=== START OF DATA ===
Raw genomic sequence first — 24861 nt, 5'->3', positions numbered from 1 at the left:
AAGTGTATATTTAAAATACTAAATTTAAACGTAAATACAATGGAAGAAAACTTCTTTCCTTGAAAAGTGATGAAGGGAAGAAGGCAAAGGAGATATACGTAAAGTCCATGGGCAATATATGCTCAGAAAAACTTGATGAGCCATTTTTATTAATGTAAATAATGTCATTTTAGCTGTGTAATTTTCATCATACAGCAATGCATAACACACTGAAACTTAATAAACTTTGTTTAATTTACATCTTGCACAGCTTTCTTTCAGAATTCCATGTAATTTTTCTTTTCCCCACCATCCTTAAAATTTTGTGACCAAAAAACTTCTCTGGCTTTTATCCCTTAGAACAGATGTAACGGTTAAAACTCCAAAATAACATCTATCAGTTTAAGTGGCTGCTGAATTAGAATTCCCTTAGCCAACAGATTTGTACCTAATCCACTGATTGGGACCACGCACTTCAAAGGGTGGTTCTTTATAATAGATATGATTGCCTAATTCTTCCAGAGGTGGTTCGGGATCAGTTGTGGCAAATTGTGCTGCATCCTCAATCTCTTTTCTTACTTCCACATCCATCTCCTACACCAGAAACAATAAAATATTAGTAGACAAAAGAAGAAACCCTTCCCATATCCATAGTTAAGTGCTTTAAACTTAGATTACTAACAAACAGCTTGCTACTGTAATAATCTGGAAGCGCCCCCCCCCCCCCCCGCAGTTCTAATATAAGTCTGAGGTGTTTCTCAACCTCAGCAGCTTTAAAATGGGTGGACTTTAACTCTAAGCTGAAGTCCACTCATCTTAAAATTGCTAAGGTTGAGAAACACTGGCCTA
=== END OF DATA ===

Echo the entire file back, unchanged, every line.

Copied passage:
Raw genomic sequence first — 24861 nt, 5'->3', positions numbered from 1 at the left:
AAGTGTATATTTAAAATACTAAATTTAAACGTAAATACAATGGAAGAAAACTTCTTTCCTTGAAAAGTGATGAAGGGAAGAAGGCAAAGGAGATATACGTAAAGTCCATGGGCAATATATGCTCAGAAAAACTTGATGAGCCATTTTTATTAATGTAAATAATGTCATTTTAGCTGTGTAATTTTCATCATACAGCAATGCATAACACACTGAAACTTAATAAACTTTGTTTAATTTACATCTTGCACAGCTTTCTTTCAGAATTCCATGTAATTTTTCTTTTCCCCACCATCCTTAAAATTTTGTGACCAAAAAACTTCTCTGGCTTTTATCCCTTAGAACAGATGTAACGGTTAAAACTCCAAAATAACATCTATCAGTTTAAGTGGCTGCTGAATTAGAATTCCCTTAGCCAACAGATTTGTACCTAATCCACTGATTGGGACCACGCACTTCAAAGGGTGGTTCTTTATAATAGATATGATTGCCTAATTCTTCCAGAGGTGGTTCGGGATCAGTTGTGGCAAATTGTGCTGCATCCTCAATCTCTTTTCTTACTTCCACATCCATCTCCTACACCAGAAACAATAAAATATTAGTAGACAAAAGAAGAAACCCTTCCCATATCCATAGTTAAGTGCTTTAAACTTAGATTACTAACAAACAGCTTGCTACTGTAATAATCTGGAAGCGCCCCCCCCCCCCCCCGCAGTTCTAATATAAGTCTGAGGTGTTTCTCAACCTCAGCAGCTTTAAAATGGGTGGACTTTAACTCTAAGCTGAAGTCCACTCATCTTAAAATTGCTAAGGTTGAGAAACACTGGCCTA